Inkable Edibles

Tattooed Produce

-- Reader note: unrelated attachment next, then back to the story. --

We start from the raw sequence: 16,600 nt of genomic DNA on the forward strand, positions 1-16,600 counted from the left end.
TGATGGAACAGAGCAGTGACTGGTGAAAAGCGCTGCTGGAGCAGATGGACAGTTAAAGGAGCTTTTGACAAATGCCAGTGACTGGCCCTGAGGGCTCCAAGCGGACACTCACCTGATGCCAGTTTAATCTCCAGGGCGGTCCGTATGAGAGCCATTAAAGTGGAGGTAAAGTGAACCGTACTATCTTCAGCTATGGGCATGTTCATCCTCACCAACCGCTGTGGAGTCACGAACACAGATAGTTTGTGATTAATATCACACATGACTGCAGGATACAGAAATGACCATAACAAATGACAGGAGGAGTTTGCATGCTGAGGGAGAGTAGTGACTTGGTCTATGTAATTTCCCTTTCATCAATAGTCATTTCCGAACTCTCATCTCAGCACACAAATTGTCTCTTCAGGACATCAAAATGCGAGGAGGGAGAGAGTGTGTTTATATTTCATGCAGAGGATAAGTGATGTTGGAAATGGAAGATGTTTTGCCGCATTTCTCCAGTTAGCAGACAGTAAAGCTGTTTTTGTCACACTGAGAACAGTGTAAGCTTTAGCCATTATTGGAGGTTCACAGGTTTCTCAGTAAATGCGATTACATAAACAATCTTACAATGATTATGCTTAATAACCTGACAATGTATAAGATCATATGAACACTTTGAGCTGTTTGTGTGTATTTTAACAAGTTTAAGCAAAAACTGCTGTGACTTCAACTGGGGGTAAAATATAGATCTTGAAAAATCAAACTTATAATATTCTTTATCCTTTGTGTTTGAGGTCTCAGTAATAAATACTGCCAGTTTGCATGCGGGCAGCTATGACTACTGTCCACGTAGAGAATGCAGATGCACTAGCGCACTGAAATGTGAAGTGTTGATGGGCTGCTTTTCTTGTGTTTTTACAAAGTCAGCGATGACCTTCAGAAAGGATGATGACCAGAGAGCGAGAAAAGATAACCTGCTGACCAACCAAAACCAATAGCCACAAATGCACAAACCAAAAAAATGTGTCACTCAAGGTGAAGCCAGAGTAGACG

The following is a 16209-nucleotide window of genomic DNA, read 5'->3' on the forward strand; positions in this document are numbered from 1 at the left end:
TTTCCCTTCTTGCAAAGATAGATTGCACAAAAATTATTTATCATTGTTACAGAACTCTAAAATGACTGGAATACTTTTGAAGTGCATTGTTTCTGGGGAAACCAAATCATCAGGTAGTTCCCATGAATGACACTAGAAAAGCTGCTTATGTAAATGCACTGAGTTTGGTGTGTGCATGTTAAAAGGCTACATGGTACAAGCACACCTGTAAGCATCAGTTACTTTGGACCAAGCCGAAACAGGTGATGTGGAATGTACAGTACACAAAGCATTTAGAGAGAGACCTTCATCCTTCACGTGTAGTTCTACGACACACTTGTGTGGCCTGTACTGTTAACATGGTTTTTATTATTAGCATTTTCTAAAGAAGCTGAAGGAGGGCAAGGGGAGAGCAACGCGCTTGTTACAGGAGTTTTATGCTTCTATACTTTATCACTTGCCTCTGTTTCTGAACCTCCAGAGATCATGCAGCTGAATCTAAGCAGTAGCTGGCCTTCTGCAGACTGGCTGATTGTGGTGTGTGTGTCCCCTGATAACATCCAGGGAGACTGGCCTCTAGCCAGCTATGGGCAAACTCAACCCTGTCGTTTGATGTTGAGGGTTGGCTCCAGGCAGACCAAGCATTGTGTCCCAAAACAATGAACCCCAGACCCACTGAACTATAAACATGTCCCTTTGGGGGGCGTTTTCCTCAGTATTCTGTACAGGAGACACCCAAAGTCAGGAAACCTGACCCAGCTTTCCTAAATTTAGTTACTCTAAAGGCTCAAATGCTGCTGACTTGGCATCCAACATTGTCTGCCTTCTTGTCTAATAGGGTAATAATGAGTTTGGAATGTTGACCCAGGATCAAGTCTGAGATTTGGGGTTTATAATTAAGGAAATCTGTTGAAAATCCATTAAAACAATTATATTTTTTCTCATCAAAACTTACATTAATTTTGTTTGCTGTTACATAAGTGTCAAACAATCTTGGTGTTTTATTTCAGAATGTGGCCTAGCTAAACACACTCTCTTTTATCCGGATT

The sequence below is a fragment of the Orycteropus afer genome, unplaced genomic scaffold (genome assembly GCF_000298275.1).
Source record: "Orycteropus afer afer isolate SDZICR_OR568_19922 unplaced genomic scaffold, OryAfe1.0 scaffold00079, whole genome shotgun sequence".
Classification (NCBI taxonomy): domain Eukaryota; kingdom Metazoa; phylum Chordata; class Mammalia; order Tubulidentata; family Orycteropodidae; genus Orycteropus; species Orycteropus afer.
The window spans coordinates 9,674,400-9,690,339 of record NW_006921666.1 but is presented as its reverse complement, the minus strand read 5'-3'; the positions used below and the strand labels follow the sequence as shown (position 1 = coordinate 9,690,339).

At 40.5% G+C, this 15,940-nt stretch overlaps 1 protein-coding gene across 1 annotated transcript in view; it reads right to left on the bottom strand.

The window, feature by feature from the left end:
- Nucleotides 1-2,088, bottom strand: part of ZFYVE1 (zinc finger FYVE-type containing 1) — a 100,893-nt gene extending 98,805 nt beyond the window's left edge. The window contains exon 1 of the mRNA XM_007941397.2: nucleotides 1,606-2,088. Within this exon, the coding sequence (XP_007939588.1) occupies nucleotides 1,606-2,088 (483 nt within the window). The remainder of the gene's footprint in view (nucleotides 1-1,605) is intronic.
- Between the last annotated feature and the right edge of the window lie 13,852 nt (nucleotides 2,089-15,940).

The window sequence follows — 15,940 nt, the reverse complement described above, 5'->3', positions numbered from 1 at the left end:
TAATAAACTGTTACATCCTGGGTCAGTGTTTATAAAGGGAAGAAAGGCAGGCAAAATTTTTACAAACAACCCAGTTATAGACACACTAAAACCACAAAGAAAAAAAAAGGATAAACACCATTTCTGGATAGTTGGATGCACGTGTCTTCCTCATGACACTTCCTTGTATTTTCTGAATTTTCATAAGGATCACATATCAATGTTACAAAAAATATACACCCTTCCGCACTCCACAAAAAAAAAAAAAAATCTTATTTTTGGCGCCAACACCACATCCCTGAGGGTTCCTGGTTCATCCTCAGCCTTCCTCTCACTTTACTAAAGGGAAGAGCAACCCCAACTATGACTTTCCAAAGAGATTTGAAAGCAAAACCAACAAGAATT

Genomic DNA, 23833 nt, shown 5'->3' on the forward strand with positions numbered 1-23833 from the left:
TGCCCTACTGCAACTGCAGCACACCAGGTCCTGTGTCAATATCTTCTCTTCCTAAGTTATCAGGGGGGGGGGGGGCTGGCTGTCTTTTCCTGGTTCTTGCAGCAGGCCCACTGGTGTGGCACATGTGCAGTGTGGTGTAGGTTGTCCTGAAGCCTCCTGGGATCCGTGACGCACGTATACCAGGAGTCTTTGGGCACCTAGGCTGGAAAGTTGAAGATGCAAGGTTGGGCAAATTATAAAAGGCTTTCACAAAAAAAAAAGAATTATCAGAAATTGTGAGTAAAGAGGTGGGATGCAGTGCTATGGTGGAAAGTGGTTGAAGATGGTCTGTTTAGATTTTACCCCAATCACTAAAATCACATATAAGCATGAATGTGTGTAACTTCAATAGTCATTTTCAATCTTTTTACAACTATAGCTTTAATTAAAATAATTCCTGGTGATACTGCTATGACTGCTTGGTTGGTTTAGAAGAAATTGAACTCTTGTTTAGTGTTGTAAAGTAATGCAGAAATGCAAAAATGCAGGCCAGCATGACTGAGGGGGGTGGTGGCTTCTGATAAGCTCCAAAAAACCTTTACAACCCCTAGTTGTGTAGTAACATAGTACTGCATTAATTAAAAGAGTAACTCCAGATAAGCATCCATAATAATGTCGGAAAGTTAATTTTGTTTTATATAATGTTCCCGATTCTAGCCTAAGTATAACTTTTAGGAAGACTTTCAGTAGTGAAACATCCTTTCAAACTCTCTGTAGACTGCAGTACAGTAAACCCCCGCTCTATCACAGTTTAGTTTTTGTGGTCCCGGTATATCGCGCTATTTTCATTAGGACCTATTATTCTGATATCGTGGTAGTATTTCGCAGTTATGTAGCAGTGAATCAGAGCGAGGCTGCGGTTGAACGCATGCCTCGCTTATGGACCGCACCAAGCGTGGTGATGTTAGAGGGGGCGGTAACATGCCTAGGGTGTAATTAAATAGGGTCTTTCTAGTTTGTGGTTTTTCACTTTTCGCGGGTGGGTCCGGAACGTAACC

Sporting more ink than a roving band of Harley-Davidson bikers, laser-etched fruit is coming to a supermarket near you. The FDA is expected to approve this method of labeling produce in the next month, the USDA reports. And how will it affect the taste? "Not at all," says USDA research microbiologist Jan Narciso. The laser beam removes a tiny bit of the outer layer of the fruit or vegetable, exposing a bit of the pith. "What this does is just penetrates the few cells of that colored layer and exposes the underlying layer. So it doesn't go anywhere near the part of the fruit that you eat. It's just on the peel." To test it, Narciso's lab painted the lasered fruit with pathogens and disease organisms to see if they would cause an infection; they didn't. The laser "zaps the tissue, and it makes kind of like a callus, so that nothing gets through there," she says. Greg Drouillard, the inventor of the technology, says that it can print on almost anything, and asks, "How much of the tomato do you want to cover with information?"